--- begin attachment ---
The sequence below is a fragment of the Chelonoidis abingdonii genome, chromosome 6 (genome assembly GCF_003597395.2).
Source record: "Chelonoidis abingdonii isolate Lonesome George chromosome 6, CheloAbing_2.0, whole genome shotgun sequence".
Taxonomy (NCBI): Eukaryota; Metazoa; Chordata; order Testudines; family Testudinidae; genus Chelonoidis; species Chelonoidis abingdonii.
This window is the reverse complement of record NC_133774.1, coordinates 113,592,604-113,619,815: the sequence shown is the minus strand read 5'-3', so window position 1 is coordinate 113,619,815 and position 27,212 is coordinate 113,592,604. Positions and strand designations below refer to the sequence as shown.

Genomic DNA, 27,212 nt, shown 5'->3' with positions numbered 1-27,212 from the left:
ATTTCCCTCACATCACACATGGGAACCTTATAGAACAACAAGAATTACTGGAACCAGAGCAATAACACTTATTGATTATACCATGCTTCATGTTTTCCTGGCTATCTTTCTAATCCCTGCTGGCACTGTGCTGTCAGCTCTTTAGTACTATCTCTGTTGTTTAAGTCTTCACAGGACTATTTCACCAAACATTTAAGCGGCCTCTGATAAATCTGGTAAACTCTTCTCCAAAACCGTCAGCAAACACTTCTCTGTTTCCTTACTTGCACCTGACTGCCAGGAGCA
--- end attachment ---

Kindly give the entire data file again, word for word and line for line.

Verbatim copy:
The sequence below is a fragment of the Chelonoidis abingdonii genome, chromosome 6 (genome assembly GCF_003597395.2).
Source record: "Chelonoidis abingdonii isolate Lonesome George chromosome 6, CheloAbing_2.0, whole genome shotgun sequence".
Taxonomy (NCBI): Eukaryota; Metazoa; Chordata; order Testudines; family Testudinidae; genus Chelonoidis; species Chelonoidis abingdonii.
This window is the reverse complement of record NC_133774.1, coordinates 113,592,604-113,619,815: the sequence shown is the minus strand read 5'-3', so window position 1 is coordinate 113,619,815 and position 27,212 is coordinate 113,592,604. Positions and strand designations below refer to the sequence as shown.

Genomic DNA, 27,212 nt, shown 5'->3' with positions numbered 1-27,212 from the left:
ATTTCCCTCACATCACACATGGGAACCTTATAGAACAACAAGAATTACTGGAACCAGAGCAATAACACTTATTGATTATACCATGCTTCATGTTTTCCTGGCTATCTTTCTAATCCCTGCTGGCACTGTGCTGTCAGCTCTTTAGTACTATCTCTGTTGTTTAAGTCTTCACAGGACTATTTCACCAAACATTTAAGCGGCCTCTGATAAATCTGGTAAACTCTTCTCCAAAACCGTCAGCAAACACTTCTCTGTTTCCTTACTTGCACCTGACTGCCAGGAGCA